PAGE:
I've gone into my share of funks over the years, some more extreme than others. I would rate this one at about a 4.2 -- not catastrophic, but enough to leave a mark. Nolan's behavior has been all over the place at times the last few days -- happy one moment, upset and practicing his wrestling holds on us the next. He's been giving his vocal chords quite the workout. There was little to no sunlight in our little corner of the world for 10 consecutive days. I lost two days of running to freezing drizzle. Cindy's cold has made her a zombie. A lack of sleep has made me one.
Cindy and I know and understand very well the challenges we face daily. But it's more difficult for me to share what's happening with friends, acquaintances, and complete strangers, which is one of the key points of this blog. And right now all the thoughts that have been jammed into my head are just like the people who used to squeeze into telephone booths in the 1950s:
I know Cindy isn’t feeling well and she needs to rest, but I can’t handle Nolan alone.
Nolan gets really sick every year and misses up to a week of school -- sometimes more -- and he’s long overdue for a doozy of an illness. Cindy is going to get him her cold if she’s around him too much.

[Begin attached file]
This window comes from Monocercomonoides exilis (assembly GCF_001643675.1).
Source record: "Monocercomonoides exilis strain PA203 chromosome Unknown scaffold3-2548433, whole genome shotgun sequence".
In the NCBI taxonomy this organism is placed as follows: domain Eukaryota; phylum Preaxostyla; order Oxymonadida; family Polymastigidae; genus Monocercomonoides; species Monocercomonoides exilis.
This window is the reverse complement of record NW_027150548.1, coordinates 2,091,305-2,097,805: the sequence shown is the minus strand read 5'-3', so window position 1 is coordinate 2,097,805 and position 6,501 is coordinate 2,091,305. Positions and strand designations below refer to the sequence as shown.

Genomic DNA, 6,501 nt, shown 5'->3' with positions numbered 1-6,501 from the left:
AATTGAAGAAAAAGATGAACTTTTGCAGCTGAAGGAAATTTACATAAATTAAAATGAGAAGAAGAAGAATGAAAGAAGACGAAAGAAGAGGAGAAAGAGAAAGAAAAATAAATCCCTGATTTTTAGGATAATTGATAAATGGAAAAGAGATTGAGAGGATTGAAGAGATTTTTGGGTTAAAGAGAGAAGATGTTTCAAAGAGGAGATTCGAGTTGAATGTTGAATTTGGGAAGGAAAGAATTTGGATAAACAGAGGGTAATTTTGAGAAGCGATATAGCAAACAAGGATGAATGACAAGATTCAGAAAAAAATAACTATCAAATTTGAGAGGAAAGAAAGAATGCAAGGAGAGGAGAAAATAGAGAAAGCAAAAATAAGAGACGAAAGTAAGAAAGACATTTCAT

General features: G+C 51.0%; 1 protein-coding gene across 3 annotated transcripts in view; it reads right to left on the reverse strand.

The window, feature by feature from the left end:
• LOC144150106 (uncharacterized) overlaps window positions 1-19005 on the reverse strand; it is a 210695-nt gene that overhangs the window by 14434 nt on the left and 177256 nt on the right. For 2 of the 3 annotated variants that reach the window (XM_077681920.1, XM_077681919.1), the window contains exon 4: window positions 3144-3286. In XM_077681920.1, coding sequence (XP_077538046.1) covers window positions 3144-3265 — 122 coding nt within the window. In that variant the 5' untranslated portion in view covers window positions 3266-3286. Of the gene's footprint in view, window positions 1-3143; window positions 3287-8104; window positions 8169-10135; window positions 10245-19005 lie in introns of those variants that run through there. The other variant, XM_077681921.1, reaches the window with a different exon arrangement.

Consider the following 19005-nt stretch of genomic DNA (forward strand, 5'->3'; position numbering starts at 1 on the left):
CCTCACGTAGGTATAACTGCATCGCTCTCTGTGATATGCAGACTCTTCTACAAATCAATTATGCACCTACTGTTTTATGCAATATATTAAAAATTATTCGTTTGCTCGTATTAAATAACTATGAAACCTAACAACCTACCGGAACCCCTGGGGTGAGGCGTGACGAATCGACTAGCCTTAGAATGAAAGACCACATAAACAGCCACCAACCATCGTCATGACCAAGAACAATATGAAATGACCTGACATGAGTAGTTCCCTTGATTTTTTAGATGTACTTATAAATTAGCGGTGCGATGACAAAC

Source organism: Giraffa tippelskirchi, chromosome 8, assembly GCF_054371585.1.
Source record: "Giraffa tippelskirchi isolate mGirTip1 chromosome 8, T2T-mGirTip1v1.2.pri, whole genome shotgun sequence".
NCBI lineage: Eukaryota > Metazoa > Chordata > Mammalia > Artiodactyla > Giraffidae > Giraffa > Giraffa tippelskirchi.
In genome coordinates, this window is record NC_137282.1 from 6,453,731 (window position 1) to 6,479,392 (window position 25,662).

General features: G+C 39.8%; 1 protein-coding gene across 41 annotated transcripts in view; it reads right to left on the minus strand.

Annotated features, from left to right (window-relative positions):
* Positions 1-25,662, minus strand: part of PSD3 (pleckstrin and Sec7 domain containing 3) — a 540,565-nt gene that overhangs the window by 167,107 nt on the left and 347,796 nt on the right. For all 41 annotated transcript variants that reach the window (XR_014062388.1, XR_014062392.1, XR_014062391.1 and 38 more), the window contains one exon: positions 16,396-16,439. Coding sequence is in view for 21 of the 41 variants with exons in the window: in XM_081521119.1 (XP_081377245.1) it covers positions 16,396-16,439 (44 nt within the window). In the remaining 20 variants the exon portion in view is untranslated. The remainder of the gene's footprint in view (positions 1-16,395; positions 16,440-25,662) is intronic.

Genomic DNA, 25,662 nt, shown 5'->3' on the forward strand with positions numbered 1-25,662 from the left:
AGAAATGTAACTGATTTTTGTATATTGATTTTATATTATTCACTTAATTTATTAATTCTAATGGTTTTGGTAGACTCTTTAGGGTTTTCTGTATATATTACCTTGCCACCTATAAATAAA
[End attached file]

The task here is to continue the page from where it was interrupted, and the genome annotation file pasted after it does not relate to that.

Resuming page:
I just know he’s going to get sick this week, I have a lot of work to do, and I’m on a tight deadline. Please don’t get sick this week, son! I absolutely have to finish my work, and I'm too old to pull an all-nighter.
Cindy is going to have to take time off from work and stay home with Nolan if he does get sick. She’ll have to burn a day off. I hate that.
Nolan didn't want to board the minibus when his class went sledding last Friday. I had to come to school and really coax him to get in the minivan. Now his teachers want me to be on standby today when the kids go swimming at the therapeutic pool if they can't get him on the bus. Why is he afraid of that damn bus?
Can Nolan keep doing well his last four months of middle school? Something is bound to go really wrong at some point.
My January check will be small. I hope I'm busier this month -- we really could use the money.
The right side of my mouth is really starting to hurt. I haven’t been to the dentist in 2½ years. He told me at my last visit I’d eventually need oral surgery because my gums are starting to recede. I can’t be laid up for an extended period of time, because Cindy needs my help with Nolan.
Why did I wake up in a cold sweat again at 4 a.m.? And do I really have to get up today?
I know every family has its challenges – some of which are much more daunting than ours. Cindy and I promised that when we started this blog nearly three months ago we’d share every aspect of our lives – good, bad, and hellacious. We’re putting ourselves out there, and that doesn’t always make me comfortable. You’ve read about us at our best, and I can guarantee you will read about us at our very worst. I’d like to think that at some point it will be a breeze to share every aspect of our lives with you and not give it a second thought.
I'm sorry, but it just isn’t today.